Activision Blizzard Hires Former George W. Bush Administration Counterterrorism Expert

Frances Townsend has joined the Call of Duty and Warcraft company in a corporate affairs position with a lot of responsibilities.


Activision Blizzard has made a big-name new hire, bringing on former president George W. Bush's counterterrorism expert Frances F. Townsend to become the gaming company's executive vice president for corporate affairs. She also worked for the US Department of Justice in the George H.W. Bush, Bill Clinton, and George W. Bush administrations. In her new role with the gaming company, Townsend will oversee Activision Blizzard's government affairs, public policy, and communications departments.

"Fran is a highly regarded public servant and corporate executive," Activision Bizzard CEO Bobby Kotick said in a statement. "We are very fortunate to have her wealth of experience added to our leadership team. Our company will benefit greatly from her energy, intellect, and stewardship."

Frances Townsend
Frances Townsend

Townsend said in her own statement: "I have known Bobby for over a decade and believe in him as a transformational leader. Activision Blizzard has grown at a remarkable rate over the last twenty five years, and I want to be part of the continuation of this incredible journey to connect the world through our amazing franchises."

Townsend worked for President George W. Bush as the assistant for homeland security and counterterrorism and was the chair of the Homeland Security Council during 2004-2008. Townsend was also the deputy national security advisor for fighting terrorism from 2003-2004. Townsend worked for 13 years at the US Department of Justice under the George H.W. Bush, Bill Clinton, and George W. Bush administrations.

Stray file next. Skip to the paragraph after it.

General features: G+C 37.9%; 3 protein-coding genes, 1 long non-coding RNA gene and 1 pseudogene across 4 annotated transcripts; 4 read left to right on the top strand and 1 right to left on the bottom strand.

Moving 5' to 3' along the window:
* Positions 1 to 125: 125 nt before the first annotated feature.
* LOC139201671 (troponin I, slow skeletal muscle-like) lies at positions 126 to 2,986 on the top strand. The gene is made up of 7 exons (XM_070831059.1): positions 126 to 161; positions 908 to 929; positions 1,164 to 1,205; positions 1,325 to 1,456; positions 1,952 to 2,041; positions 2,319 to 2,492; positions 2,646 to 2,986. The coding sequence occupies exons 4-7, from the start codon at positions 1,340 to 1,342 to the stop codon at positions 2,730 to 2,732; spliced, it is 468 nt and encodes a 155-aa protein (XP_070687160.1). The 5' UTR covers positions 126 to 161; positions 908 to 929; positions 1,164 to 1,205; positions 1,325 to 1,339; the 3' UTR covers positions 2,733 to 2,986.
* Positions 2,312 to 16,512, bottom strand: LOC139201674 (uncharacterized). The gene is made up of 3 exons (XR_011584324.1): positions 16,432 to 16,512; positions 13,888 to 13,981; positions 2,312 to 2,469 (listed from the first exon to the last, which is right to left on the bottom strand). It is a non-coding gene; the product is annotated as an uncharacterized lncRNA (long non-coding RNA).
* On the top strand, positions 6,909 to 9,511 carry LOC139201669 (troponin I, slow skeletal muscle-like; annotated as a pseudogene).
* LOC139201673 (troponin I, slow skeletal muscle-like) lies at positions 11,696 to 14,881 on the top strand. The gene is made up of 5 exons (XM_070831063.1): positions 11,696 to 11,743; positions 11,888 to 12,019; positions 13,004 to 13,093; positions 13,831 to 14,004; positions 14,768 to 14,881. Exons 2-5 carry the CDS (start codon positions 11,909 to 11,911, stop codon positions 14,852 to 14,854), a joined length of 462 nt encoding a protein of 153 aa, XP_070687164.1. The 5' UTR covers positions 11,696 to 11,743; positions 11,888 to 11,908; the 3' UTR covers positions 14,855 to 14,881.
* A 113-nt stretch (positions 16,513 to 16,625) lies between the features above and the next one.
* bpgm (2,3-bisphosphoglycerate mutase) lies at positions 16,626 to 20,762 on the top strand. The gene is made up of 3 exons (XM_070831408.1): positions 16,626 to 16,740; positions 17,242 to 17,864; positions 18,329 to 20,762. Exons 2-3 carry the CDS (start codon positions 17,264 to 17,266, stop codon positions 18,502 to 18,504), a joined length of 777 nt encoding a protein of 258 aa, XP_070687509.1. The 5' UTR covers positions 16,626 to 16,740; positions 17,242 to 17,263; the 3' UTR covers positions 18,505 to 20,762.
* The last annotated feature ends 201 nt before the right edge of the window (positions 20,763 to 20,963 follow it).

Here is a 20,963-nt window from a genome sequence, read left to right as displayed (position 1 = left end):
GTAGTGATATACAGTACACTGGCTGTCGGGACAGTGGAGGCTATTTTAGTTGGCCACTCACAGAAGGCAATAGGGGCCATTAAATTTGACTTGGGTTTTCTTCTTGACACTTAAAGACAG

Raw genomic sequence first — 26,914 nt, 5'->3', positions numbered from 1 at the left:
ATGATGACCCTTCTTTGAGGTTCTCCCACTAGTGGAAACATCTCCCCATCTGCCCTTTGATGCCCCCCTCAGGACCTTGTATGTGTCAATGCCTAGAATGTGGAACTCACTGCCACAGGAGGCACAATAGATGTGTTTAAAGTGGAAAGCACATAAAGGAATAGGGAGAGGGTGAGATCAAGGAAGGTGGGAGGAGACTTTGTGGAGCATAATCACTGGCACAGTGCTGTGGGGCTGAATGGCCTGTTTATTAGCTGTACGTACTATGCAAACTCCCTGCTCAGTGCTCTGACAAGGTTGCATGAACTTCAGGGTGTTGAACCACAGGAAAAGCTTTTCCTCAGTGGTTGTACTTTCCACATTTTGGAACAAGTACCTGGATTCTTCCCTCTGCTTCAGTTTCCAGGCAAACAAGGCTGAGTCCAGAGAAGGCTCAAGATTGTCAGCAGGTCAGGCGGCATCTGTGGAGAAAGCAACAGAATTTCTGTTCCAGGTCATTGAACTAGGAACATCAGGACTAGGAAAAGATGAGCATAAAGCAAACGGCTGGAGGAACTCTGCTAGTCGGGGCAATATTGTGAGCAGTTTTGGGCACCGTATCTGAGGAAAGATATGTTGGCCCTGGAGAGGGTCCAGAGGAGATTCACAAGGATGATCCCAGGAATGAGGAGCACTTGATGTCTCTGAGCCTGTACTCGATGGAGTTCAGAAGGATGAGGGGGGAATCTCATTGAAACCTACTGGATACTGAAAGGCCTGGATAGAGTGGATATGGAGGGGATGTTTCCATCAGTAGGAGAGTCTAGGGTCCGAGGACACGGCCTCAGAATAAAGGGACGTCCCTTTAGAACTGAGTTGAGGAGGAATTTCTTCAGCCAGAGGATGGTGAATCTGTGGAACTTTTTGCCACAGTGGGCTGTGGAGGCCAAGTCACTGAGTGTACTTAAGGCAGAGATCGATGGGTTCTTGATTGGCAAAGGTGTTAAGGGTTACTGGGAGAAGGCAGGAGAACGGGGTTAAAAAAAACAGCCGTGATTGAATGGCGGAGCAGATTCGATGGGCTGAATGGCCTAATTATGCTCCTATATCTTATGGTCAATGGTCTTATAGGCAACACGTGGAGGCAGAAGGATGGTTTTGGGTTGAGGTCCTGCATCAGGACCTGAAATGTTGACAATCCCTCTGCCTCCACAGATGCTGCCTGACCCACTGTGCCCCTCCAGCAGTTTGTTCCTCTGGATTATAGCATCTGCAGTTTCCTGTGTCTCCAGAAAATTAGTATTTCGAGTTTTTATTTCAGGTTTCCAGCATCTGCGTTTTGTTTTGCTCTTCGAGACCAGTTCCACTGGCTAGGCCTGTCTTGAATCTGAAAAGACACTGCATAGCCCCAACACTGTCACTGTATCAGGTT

Most recently, Townsend worked as the vice chairman, general counsel, and chief administrative officer for the law firm MacAndrews & Forbes. She also remains on the board of directors at a few non-profits such as the Atlantic Council, the Center for Strategic and International Studies, and the Council on Foreign Relations.

Townsend told the Wall Street Journal that one part of her job at Activision Blizzard will be to make sure the company remains in compliance with the rules and regulations of the nearly 200 countries that the company operates in.

"Oftentimes, these laws and regulations are not in harmony and so the real challenge is making sure that the folks who work in each individual area understand what the responsibilities and obligations are there," she said.

One region that is getting a lot of attention is China. Townsend said she will help protect the personal information of Activision Blizzard's users in China.

"The most important thing we care about in terms of compliance there is the protection of personal identifying information," she said. "We take the safety and security of our players wherever they are very seriously."

Townsend will also spend time working with lawmakers to inform them about video game business practices that they might not fully comprehend, like loot boxes.

"It's important that we are involved in the conversation as regulations are being considered," she said. "Often legislators are legislating on things they're not entirely familiar with, and when they do that, it can have consequences that they didn't intend."

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